Today in Nashville, more than 7,000 language educators are gathering for the American Council on the Teaching of Foreign Languages (ACTFL) Annual Convention and World Languages Expo.
The Convention lasts three days and is the pre-eminent national event for world language teachers. K-16 educators come together to hear knowledgeable speakers address the challenging issues of the day, learn innovative classroom techniques, and discuss emerging trends. Educators fill their days by attending plenary sessions and workshops, catching up with colleagues from across the country, and strolling through the Expo, which hosts more than 250 language learning organizations.
Everyone who attends shares a common goal: Inspire more students to study languages and help those students become proficient in at least one other language. This event brings together an awesome and inspiring number of people who speak at least one other language. What motivated these people to first pursue language study, and then make a career out of it? Some grew up speaking two or three languages at home. Some had a language other than English as their first language and then studied English. Some were fascinated by a place they had visited, or had read about in a magazine or book they discovered in a library. Many others were inspired by a language teacher in school.
But they are clearly in the minority. Millions of Americans see no point in learning another language citing the fact that English is spoken all over the world. Why put in all that time and effort when you don’t have to, they ask.
“Learning another language is one of the most rewarding things a person can do,” says Christine Schulze, executive director of Concordia Language Villages. “One doesn’t have to become fluent to begin reaping the benefits. In fact, in an immersion environment, communicating in another language can come surprisingly quickly for young learners and adults alike. That’s the good news.”
According to Schulze, there’s even better news: There are numerous ancillary benefits of learning to speak another language, even at beginner levels.
What makes Schulze an expert? She’s spent her 40-year career at the world-class Concordia Language Villages, a Minnesota-based leader in immersion language and cultural education that boasts nearly 60 years of teaching language and cultural immersion in 15 languages to youth, families and adults. Concordia Language Villages is one of the 250 organizations that has a booth at the ACTFL Expo (Booth #315 by the main entrance) and will be showcasing its brand new “Why Learn Languages” campaign with posters, giveaways, a Twitter contest and more.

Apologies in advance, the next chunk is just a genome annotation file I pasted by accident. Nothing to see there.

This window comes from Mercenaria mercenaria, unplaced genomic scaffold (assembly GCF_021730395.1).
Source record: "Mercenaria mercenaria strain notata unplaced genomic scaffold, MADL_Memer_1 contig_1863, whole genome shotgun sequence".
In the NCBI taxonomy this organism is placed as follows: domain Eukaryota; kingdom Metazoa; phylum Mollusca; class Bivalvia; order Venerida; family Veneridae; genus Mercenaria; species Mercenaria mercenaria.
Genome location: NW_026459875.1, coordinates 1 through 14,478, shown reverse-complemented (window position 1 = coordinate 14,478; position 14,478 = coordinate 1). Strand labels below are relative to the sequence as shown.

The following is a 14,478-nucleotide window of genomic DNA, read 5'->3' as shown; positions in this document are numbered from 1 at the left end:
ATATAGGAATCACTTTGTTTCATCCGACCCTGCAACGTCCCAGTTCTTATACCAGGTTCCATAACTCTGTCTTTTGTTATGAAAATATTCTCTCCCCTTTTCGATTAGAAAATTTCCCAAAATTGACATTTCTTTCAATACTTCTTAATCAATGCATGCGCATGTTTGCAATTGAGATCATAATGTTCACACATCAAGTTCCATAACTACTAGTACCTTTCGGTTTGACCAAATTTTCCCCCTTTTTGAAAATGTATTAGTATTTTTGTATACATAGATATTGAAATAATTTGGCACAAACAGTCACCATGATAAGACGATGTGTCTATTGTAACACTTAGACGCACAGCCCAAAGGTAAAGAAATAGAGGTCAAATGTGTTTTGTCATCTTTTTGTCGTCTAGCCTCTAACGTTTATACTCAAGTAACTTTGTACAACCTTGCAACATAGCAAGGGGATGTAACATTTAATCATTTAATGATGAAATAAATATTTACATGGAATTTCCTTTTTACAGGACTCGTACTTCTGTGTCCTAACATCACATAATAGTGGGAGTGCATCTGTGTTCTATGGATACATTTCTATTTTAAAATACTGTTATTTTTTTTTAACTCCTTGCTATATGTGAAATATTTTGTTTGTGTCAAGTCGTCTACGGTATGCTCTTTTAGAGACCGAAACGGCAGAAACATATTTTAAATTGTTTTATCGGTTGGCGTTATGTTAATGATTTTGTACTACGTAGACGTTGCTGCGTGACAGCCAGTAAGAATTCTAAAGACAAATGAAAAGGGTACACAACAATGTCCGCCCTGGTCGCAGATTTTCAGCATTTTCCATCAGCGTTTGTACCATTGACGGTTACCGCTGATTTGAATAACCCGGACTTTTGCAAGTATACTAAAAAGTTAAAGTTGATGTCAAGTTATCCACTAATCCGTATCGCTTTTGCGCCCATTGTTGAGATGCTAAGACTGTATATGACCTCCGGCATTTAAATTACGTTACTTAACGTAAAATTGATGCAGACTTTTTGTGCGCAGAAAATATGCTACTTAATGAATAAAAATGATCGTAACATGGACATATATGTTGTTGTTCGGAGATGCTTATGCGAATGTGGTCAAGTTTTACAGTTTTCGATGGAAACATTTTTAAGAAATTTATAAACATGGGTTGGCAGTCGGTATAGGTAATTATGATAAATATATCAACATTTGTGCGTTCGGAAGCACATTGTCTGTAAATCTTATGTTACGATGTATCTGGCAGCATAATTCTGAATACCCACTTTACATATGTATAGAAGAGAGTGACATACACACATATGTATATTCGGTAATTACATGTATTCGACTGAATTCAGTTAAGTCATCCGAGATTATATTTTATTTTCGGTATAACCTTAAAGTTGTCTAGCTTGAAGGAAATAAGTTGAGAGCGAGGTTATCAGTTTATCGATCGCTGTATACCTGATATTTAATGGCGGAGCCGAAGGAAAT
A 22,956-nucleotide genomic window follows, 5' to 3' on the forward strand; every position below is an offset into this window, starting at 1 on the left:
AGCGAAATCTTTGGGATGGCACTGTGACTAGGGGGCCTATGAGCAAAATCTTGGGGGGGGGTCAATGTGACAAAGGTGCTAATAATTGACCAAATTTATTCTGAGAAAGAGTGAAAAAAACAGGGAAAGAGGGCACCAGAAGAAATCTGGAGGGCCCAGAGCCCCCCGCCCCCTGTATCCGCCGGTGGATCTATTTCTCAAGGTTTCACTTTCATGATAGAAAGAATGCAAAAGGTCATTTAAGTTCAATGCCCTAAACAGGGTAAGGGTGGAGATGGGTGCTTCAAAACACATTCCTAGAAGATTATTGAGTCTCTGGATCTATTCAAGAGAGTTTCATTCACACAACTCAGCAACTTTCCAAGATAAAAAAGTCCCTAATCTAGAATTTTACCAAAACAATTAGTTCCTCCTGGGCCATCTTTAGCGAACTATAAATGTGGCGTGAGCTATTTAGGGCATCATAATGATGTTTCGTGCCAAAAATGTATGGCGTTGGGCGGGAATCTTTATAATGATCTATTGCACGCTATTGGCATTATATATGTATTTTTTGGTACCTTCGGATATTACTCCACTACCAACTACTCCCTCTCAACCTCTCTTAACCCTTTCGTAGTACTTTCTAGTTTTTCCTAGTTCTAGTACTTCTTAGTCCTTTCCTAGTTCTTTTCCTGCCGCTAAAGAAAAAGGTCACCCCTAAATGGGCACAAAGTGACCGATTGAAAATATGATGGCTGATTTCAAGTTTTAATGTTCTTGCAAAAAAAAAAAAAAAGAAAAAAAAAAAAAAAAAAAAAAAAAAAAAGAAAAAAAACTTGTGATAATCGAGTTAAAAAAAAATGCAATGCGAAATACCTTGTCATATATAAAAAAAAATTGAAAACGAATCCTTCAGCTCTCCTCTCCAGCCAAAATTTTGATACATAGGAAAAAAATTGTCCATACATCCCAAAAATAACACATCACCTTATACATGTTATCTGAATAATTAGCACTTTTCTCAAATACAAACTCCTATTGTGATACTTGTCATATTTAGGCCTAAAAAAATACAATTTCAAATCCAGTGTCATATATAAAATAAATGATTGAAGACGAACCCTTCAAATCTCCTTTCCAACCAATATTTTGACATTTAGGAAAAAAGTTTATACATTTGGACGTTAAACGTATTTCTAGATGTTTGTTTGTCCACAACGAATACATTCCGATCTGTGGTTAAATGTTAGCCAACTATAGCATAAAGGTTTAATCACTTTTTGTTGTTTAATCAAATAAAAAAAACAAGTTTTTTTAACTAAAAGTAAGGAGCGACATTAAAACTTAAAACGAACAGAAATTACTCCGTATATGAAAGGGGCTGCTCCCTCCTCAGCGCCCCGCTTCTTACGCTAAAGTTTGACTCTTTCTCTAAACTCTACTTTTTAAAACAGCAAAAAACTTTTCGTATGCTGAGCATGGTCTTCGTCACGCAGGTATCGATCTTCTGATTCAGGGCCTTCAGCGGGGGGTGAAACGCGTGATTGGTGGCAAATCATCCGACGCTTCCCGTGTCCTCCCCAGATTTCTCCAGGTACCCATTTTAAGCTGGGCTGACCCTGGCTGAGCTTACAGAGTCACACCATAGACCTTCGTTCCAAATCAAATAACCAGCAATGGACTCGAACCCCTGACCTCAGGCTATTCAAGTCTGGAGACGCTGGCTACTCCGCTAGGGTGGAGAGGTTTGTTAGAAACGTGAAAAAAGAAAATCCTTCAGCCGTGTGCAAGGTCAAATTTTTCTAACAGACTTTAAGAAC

The “Why Learn Languages” campaign consists of 117 clever but worthwhile reasons to learn one of the 14 individual languages (excluding English)—Arabic, Chinese, Danish, Finnish, French, German, Italian, Japanese, Korean, Norwegian, Portuguese, Russian, Spanish, Swedish—taught at the Villages.
And what teacher doesn’t love a colorful poster to hang in the classroom or in the halls? There are plenty of these and not just for those languages typically taught in school.
Regardless of what reasons one might respond to for learning one individual language, Concordia Language Village offers a number of reasons to learn any language. They are:
1. Open more doors for yourself. Learning another language opens doors into other cultures and communities and fosters friendships and opportunities. The further along the path of language acquisition you travel, the wider these doors swing open—and stay open for the rest of your life.
2. Keep your brain revving in high gear. Studies have shown that the process of learning a second language improves memory and attention overall by 20%. For young linguists, math skills have been shown to increase by 12.5% and standardized test scores by 10%. In older bilinguals (and multilinguals), the likelihood of Alzheimer’s and dementia decreases later in life since their brains retain higher executive function.